Novel Human Adenovirus Strain, Bangladesh - Vol. 18 No. 5 - May 2012 - Emerging Infectious Disease journal - CDC
Volume 18, Number 5—May 2012
Novel Human Adenovirus Strain, Bangladesh
Suggested citation for this article
Human adenoviruses (HAdVs) are common pathogens that cause several diseases, such as pneumonia, acute gastroenteritis, and epidemic keratoconjunctivitis (1). HAdV infection is also associated with a serious adenovirus syndrome in immunocompromised patients after stem cell transplantation (2). Acute gastroenteritis causes illness and death in humans worldwide. Illness is associated with infection of enteric viruses, including rotavirus, astrovirus, norovirus, sapovirus, and adenovirus.
AbstractWe report a novel human adenovirus D (HAdV-65) isolated from feces of 4 children in Bangladesh who had acute gastroenteritis. Corresponding genes of HAdV-65 were related to a hexon gene of HAdV-10, penton base genes of HAdV-37 and HAdV-58, and a fiber gene of HAdV-9. This novel virus may be a serious threat to public health.
HAdVs are divided into 7 species (HAdV-A–G) on the basis of DNA genome homology. Most acute gastroenteritis related to HAdVs is caused by HAdV-F species (HAdV-40 and HAdV-41 (3,4). Recently, we detected HAdV-D in feces of children with diarrhea in Bangladesh (5). Other HAdV-D strains have also been associated with diarrhea in Kenya and Brazil (6,7).
We report a novel HAdV-D (HAdV-65) strain detected in feces of 4 children with acute gastroenteritis during October 2004–March 2005 in Bangladesh (5) and results of hexon, penton base, and fiber gene sequence analyses. We also report the full genome sequence of this virus, whose corresponding genes are closely related to the hexon gene of HAdV-10, penton base genes of HAdV-37 and HAdV-58, and the fiber gene of HAdV-9.
Cloned virus (3 plaque purifications) was propagated in an A549 cell line, which was maintained in minimal essential medium supplemented with 1% fetal bovine serum (Cansera International Inc., Toronto, Ontario, Canada). Cultures were observed for 3–4 weeks for a cytopathic effect. After a cytopathic effect was observed, cell lysates were centrifuged at 1,430 × g for 20 min at 4°C. Supernatants were centrifuged at 72,000 × g for 3 h at 4°C. Pellets were resuspended in sterile water and treated with 10 µL (20 mg/mL) of proteinase K. DNA was extracted by using the phenol:chloroform:isoamyl alcohol (25:24:1) method (Invitrogen, Carlsbad, CA, USA) and precipitated with isopropyl alcohol.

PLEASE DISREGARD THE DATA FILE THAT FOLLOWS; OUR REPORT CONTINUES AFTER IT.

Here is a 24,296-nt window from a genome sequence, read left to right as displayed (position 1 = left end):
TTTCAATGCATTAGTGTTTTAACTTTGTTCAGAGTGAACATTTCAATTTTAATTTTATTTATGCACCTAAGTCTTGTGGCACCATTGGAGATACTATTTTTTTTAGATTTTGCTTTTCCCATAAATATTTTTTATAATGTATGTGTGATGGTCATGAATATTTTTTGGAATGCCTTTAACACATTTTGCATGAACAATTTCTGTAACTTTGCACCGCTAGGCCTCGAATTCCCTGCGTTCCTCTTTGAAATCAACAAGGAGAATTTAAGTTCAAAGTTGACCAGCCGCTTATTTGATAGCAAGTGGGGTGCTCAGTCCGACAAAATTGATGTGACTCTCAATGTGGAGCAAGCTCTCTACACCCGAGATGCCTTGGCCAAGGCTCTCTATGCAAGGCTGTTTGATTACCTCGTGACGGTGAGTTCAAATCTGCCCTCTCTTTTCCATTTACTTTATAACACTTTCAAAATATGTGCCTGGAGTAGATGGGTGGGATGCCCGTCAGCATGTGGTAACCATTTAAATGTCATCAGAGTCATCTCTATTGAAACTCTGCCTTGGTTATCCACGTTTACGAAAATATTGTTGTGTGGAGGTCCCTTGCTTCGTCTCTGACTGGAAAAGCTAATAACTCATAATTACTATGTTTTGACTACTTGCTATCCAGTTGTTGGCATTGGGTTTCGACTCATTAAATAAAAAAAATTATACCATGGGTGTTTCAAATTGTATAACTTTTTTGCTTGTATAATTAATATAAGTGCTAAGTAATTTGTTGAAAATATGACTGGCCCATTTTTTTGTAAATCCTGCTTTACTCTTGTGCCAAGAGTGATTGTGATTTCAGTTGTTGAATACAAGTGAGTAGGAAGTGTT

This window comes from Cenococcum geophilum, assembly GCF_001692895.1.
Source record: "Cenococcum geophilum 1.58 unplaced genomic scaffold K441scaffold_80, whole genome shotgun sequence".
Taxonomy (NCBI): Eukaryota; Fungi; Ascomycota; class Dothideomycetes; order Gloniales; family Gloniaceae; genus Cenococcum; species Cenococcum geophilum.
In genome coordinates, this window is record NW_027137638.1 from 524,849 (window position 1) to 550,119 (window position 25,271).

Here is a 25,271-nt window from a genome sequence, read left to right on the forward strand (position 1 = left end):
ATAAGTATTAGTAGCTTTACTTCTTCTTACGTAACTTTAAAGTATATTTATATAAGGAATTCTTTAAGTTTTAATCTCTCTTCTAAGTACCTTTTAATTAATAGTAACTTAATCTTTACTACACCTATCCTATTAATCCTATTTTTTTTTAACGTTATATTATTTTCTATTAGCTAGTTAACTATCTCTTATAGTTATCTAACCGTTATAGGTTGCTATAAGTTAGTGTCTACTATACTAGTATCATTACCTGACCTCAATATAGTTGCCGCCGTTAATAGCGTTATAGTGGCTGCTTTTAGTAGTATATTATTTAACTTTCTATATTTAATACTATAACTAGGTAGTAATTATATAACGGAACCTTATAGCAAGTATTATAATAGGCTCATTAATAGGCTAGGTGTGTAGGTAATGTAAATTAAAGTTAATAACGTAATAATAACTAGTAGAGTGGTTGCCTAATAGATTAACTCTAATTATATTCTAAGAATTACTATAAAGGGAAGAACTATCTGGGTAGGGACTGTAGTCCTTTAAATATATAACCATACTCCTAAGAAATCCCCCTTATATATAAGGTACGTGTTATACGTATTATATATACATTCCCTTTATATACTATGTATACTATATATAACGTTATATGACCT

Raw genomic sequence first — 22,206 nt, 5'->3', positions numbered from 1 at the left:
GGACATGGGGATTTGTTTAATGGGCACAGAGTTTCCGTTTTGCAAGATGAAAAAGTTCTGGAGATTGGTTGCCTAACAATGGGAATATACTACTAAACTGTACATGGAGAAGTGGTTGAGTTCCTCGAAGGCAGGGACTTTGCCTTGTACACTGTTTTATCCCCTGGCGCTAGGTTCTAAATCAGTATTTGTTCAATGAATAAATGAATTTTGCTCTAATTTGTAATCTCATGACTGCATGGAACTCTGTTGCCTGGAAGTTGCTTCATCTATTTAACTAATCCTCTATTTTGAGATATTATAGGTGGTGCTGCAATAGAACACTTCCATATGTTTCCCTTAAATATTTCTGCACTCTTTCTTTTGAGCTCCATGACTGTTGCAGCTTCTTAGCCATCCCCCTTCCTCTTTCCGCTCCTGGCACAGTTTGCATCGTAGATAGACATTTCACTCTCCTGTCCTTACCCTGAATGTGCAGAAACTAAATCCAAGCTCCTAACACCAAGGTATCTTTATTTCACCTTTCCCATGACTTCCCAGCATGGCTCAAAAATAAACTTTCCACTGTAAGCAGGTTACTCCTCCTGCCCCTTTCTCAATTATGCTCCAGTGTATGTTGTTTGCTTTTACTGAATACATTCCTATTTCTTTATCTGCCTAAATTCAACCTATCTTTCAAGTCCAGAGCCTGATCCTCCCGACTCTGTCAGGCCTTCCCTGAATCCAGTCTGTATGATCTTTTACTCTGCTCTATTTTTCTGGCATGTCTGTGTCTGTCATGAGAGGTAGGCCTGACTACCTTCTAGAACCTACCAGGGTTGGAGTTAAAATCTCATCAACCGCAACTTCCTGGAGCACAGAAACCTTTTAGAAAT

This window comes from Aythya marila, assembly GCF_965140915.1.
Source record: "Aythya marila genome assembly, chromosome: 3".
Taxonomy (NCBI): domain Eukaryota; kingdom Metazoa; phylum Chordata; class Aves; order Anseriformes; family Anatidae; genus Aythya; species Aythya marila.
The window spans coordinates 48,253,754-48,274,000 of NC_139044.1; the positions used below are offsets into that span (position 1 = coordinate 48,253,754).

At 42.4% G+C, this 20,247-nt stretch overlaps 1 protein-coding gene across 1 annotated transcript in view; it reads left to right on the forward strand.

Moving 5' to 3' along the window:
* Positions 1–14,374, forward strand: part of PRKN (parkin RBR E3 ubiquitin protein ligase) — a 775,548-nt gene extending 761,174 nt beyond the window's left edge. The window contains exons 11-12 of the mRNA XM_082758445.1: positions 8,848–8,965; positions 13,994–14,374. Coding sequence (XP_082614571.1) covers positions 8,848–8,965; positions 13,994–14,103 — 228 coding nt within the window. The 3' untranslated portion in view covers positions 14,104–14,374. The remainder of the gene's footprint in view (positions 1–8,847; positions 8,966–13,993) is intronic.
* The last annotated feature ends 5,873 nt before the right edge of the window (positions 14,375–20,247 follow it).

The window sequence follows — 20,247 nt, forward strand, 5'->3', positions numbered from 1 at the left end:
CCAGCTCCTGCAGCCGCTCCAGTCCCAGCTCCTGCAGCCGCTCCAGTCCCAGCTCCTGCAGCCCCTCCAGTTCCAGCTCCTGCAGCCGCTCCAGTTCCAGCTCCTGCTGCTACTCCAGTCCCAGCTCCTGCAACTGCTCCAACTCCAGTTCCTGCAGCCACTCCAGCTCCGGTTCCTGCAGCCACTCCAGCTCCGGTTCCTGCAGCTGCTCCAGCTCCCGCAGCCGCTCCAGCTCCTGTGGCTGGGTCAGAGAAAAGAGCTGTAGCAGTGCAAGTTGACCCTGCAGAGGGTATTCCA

PCR was performed in a total volume of 50 μL containing 20 pmol/μL of each primer, 2.5 mmol/L of dNTP, 1.25 units of GXL DNA polymerase (Takara, Shiga, Japan), and 5 μL of DNA template. After PCR products were purified by using the MinElute PCR Purification Kit (QIAGEN, Hilden, Germany), cycle sequencing was conducted by using the Genome Lab DTCS Quick Start Kit (Beckman Coulter Inc., Fullerton, CA, USA).
The complete genome of HAdV-65 was sequenced by using the primer walking method. The 5′ terminus of full-length DNA was phosphorylated with 20 units of T4 polynucleotide kinase and 0.5 μL of 100 mmol/L ATP, and ligated to a blunt EcoRI-NotI-BamHI adaptor (1 pmol/μL) for 3 h at 8°C by using the DNA Ligation Mighty Mix Kit (Takara), PCRs with primer pairs containing adaptor sequences were conducted as described (8). DNA sequences were assembled by using the CEQ 2000XL DNA Analysis System version 4.3.9 (Beckman Coulter Inc.).
The genome of HAdV-65 was 35,172 bp. It had a GC content of 56.9%, and the inverted terminal repeat sequence of this virus was 150 bp. Phylogenetic trees were generated by using the maximum-likelihood method with MEGA5 (www.megasoftware.net) after alignment was performed by using ClustalW (www.clustal.org).